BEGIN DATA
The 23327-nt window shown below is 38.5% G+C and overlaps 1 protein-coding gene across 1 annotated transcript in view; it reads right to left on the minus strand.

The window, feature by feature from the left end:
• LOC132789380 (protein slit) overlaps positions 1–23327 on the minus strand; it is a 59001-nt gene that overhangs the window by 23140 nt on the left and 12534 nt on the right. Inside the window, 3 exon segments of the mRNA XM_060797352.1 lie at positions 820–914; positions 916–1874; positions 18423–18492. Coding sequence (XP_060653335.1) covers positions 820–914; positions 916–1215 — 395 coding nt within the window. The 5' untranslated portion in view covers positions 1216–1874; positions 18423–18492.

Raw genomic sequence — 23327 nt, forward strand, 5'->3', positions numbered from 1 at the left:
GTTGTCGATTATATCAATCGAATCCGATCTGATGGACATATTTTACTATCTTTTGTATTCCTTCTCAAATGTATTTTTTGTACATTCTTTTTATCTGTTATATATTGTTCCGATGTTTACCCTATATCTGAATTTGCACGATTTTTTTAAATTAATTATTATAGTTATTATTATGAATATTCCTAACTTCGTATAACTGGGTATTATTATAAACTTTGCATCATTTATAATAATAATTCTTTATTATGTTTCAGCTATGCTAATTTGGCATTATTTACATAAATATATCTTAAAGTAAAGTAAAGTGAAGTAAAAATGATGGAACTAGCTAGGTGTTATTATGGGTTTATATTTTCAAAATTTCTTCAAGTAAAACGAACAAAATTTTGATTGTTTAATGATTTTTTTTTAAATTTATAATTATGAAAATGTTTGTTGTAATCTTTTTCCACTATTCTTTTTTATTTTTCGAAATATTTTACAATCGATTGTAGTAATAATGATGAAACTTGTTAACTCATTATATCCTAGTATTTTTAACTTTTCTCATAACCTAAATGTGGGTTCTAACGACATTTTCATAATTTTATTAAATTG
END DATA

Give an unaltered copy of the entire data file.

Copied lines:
The 23327-nt window shown below is 38.5% G+C and overlaps 1 protein-coding gene across 1 annotated transcript in view; it reads right to left on the minus strand.

The window, feature by feature from the left end:
• LOC132789380 (protein slit) overlaps positions 1–23327 on the minus strand; it is a 59001-nt gene that overhangs the window by 23140 nt on the left and 12534 nt on the right. Inside the window, 3 exon segments of the mRNA XM_060797352.1 lie at positions 820–914; positions 916–1874; positions 18423–18492. Coding sequence (XP_060653335.1) covers positions 820–914; positions 916–1215 — 395 coding nt within the window. The 5' untranslated portion in view covers positions 1216–1874; positions 18423–18492.

Raw genomic sequence — 23327 nt, forward strand, 5'->3', positions numbered from 1 at the left:
GTTGTCGATTATATCAATCGAATCCGATCTGATGGACATATTTTACTATCTTTTGTATTCCTTCTCAAATGTATTTTTTGTACATTCTTTTTATCTGTTATATATTGTTCCGATGTTTACCCTATATCTGAATTTGCACGATTTTTTTAAATTAATTATTATAGTTATTATTATGAATATTCCTAACTTCGTATAACTGGGTATTATTATAAACTTTGCATCATTTATAATAATAATTCTTTATTATGTTTCAGCTATGCTAATTTGGCATTATTTACATAAATATATCTTAAAGTAAAGTAAAGTGAAGTAAAAATGATGGAACTAGCTAGGTGTTATTATGGGTTTATATTTTCAAAATTTCTTCAAGTAAAACGAACAAAATTTTGATTGTTTAATGATTTTTTTTTAAATTTATAATTATGAAAATGTTTGTTGTAATCTTTTTCCACTATTCTTTTTTATTTTTCGAAATATTTTACAATCGATTGTAGTAATAATGATGAAACTTGTTAACTCATTATATCCTAGTATTTTTAACTTTTCTCATAACCTAAATGTGGGTTCTAACGACATTTTCATAATTTTATTAAATTG